His talent inspired compositions from numerous composers such as Shostakovich, Khachaturian, Prokofiev, Britten, Dutilleux, Bernstein and Penderecki. He and fellow Soviet composer Dmitri Kabalevsky completed Prokofiev’s Cello Concertino after the composer’s death. Rostropovich gave the first performances of both Shostakovich’s cello concertos. Rostropovich introduced Shostakovich’s First Concerto to London and began an association with Benjamin Britten. Britten dedicated the Cello Sonata, three Solo Suites and the Cello Symphony to Rostropovich, who gave their first performances.

From 1977 until 1994, he was musical director and conductor of the U.S. National Symphony Orchestra in Washington, DC, while still performing with some of the most famous musicians such as Sviatoslav Richter and Vladimir Horowitz. He was also the director and founder of many music festivals (Aldeburgh, Rostropovitch Festival).
Rostropovich at the Berlin Wall
Rostropovich at the Berlin Wall

His impromptu performance during the Fall of the Berlin Wall as events unfolded earned him international fame and was shown on television throughout the world. His Russian citizenship was restored in 1990, although he and his family had already become American citizens.

Rostropovich received many international awards, including the French Legion of Honor and honorary doctorates from many international universities. He was an activist, fighting for freedom of expression in art and politics. An ambassador for the UNESCO, he supported many educational and cultural projects. Rostropovich performed several times in Madrid and was a close friend of Queen Sofía of Spain.

Rostropovich and his wife, Galina Vishnevskaya, started a foundation to stimulate social projects and activities. The couple funded a vaccination program in Azerbaijan. The Rostropovich Home Museum opened on March 4, 2002, in Baku. The Rostropoviches visited Azerbaijan occasionally. Rostropovich also presented cello master classes at the Azerbaijan State Conservatory.

Rostropovich’s instrument was the 1711 Duport Stradivarius, considered to be one of the greatest instruments ever made.

Rostropovich’s last home was in Paris; however, he maintained residences in Moscow, St. Petersburg, London and Lausanne. According to the New York Times, Rostropovich was admitted to a Paris hospital at the end of January 2007, but then decided to fly to Moscow, where he had been frequently receiving care.[3]On February 6, 2007 the 79-year-old Rostropovich was admitted to a hospital in Moscow. "He is just feeling unwell," Natalya Dolezhale, Rostropovich’s secretary in Moscow, said. Asked if there was serious cause for concern about his health she said: "No, right now there is no cause whatsoever." She refused to specify the nature of his illness. The Kremlin said late on Monday that President Vladimir Putin had visited the musician in hospital, prompting speculation that he was in a serious condition. Dolezhale said the visit was to discuss arrangements for marking Rostropovich’s 80th birthday. Post-mortem obituaries cited sources stating that the cellist suffered from intestinal cancer.[1] On March 6, 2007 the cellist was released from the Moscow hospital; his condition was said to have improved. [2] However, he re-entered the Blokhim Cancer Institute on April 7, 2007,[4] and died on April 27, 2007, according to BBC reports.[1]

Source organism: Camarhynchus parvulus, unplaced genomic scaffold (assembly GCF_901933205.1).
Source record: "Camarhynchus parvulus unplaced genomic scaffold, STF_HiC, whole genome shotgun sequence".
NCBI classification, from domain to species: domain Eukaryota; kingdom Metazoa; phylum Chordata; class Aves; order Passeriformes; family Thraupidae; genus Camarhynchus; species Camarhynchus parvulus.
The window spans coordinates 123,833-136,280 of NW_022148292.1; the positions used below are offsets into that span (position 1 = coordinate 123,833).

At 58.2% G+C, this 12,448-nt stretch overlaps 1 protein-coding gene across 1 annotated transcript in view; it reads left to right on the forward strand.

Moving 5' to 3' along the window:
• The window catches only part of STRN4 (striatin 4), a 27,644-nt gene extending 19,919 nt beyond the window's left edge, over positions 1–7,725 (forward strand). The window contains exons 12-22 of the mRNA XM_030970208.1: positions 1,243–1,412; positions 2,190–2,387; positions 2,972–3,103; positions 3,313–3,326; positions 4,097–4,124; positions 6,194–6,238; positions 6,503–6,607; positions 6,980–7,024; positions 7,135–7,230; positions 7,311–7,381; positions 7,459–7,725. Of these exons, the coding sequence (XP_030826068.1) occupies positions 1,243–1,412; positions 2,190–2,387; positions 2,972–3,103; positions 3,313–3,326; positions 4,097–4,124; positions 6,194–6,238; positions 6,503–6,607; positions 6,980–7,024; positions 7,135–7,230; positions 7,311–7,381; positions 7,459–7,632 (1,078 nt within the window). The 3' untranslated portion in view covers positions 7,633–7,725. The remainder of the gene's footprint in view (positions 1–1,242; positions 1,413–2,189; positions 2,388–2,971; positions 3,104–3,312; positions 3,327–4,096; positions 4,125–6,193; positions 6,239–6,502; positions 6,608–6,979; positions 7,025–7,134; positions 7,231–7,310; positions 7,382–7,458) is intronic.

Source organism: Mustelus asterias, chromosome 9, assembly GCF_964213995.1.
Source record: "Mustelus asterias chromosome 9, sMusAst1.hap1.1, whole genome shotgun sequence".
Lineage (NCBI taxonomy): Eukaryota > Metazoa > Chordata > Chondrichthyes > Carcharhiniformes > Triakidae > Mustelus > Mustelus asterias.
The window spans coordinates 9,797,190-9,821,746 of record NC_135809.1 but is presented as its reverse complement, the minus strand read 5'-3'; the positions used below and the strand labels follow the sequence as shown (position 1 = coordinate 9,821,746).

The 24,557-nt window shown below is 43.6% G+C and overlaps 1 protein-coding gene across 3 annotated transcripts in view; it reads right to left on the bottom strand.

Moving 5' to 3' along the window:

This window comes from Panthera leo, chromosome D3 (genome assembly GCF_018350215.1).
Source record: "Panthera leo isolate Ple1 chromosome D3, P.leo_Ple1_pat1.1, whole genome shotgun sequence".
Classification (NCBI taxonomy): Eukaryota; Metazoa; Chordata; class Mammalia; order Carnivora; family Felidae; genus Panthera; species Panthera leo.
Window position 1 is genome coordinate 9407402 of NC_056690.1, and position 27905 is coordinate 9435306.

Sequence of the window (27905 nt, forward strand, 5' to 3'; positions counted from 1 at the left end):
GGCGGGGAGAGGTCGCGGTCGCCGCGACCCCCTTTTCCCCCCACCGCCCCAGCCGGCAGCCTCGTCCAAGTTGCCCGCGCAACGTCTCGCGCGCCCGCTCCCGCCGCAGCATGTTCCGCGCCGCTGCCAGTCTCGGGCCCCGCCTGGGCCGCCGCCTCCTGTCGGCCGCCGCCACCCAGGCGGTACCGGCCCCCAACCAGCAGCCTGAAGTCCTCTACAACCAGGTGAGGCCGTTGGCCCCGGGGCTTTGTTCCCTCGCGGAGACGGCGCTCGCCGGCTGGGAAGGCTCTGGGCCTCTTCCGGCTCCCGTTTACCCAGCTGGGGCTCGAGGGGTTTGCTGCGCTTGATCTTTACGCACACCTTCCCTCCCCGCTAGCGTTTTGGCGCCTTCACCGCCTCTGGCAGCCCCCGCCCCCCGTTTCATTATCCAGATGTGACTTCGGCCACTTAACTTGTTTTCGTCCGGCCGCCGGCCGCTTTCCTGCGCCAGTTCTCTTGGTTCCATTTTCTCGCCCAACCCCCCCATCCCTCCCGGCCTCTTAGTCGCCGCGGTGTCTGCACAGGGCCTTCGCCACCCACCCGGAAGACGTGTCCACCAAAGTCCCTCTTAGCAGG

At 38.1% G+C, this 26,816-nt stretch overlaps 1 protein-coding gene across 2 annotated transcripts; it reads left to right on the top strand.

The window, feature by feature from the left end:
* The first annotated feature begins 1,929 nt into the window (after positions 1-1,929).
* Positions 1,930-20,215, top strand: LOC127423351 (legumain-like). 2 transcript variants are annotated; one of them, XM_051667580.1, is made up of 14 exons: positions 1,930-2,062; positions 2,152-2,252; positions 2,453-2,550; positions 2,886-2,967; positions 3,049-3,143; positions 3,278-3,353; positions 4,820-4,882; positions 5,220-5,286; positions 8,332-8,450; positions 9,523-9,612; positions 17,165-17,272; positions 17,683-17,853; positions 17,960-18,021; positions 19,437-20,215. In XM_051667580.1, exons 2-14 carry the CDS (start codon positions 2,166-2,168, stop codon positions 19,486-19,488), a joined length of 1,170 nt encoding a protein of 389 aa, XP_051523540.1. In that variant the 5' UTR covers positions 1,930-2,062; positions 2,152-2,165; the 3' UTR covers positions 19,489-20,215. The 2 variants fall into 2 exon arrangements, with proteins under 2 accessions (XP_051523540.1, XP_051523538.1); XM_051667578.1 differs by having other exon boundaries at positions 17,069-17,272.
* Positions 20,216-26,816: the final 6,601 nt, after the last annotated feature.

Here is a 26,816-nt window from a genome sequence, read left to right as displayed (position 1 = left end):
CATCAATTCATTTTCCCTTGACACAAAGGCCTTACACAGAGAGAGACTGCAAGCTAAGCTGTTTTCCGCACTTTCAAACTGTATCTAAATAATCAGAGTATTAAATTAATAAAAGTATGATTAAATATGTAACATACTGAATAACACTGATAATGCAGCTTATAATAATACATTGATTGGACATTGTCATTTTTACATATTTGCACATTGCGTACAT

Awards and recognitions

Rostropovich received about 50 awards during his life.

* Grammy Award for Best Chamber Music Performance
* Polar Music Prize, 1995
* Mstislav Rostropovich & Rudolf Serkin for Brahms: Sonata for Cello and Piano in E Minor, Op. 38 and Sonata in F, Op. 99 (1984)
* Honor Award of the Republic of Azerbaijan
* Citizen of honor of Vilnius, Lithuania (2000)
* Order of Service to the Fatherland, First Degree, for his "outstanding contribution to the development of world music and many years of creative activity," presented by Vladimir Putin, 02/26/2007. Galina Vishnevskaya was awarded the Order of Service to the Fatherland, Second Degree.

Preceded by
Antal Doráti Musical Directors, National Symphony Orchestra
1977–1994 Succeeded by
Leonard Slatkin


1. ^ a b BBC News. Russian maestro Rostropovich dies. Retrieved 2007.04.27
2. ^ BBC News. Obituary: Mstislav Rostropovich. Retrieved 2007.04.27
3. ^ New York Times April 27, 2007
4. ^ Contactmusic. Russian cellist Rostropovish ‘seriously ill’. Retrieved 2007.04.27

* Kozinn, Alan, "Mstislav Rostropovich, Cellist and Conductor, Dies," New York Times April 27, 2007